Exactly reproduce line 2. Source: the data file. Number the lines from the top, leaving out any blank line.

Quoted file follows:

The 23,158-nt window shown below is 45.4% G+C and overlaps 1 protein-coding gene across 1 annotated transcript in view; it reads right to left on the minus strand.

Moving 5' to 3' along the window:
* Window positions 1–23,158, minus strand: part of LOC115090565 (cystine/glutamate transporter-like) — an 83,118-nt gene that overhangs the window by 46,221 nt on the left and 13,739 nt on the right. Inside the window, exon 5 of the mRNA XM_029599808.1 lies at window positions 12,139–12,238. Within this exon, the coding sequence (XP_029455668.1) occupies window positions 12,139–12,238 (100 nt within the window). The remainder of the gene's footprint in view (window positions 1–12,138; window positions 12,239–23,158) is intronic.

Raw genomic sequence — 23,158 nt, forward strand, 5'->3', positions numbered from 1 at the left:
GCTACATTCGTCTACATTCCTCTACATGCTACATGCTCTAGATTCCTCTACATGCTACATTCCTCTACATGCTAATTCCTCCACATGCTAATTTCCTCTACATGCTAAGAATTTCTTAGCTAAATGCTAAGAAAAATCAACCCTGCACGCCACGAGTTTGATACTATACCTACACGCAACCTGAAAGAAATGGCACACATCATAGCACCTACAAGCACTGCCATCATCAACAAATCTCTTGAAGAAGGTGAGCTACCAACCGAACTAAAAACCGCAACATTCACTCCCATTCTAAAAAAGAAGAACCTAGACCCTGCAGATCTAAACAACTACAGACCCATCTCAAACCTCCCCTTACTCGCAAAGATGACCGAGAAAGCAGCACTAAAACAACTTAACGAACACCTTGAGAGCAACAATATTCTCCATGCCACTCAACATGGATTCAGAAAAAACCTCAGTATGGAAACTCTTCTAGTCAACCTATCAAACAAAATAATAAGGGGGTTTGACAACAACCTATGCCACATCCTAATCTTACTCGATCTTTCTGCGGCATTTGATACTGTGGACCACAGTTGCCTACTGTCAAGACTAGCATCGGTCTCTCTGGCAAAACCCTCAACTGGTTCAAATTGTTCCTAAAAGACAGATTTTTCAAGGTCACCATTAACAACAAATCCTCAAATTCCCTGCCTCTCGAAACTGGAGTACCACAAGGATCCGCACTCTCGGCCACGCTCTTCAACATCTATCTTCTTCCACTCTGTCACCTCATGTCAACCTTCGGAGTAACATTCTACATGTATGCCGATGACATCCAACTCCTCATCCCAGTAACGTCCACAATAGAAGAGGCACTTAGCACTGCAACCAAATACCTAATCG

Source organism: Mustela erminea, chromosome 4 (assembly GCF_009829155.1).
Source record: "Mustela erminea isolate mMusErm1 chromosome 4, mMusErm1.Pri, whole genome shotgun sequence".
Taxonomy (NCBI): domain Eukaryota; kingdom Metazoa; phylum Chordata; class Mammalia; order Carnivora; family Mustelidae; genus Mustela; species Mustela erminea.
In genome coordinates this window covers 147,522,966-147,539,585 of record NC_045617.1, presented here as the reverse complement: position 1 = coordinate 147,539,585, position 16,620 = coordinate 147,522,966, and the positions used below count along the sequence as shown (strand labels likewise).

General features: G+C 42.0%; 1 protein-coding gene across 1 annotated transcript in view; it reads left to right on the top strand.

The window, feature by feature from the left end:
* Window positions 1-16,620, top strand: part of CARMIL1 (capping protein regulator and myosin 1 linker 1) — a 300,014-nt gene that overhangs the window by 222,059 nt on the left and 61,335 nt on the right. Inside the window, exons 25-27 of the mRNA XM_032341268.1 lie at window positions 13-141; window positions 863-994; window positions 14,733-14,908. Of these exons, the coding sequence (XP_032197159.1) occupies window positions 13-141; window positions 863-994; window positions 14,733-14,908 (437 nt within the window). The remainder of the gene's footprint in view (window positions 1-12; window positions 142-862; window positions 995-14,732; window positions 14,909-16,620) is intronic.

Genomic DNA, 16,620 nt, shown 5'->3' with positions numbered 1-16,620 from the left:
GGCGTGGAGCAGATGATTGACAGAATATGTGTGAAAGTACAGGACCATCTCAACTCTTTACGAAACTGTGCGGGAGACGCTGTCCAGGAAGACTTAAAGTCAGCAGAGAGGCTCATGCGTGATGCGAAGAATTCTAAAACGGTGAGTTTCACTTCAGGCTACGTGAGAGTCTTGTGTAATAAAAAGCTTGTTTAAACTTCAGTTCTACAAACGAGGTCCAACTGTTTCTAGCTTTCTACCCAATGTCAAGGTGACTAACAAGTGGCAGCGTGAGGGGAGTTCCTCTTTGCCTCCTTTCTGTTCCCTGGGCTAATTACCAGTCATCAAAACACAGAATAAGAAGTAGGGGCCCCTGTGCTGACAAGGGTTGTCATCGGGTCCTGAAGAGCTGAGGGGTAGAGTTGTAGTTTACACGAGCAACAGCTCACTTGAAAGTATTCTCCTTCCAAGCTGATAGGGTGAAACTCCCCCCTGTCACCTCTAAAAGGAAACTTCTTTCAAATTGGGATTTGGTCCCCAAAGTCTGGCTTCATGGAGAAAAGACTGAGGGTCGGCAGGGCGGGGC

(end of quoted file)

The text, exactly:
Moving 5' to 3' along the window: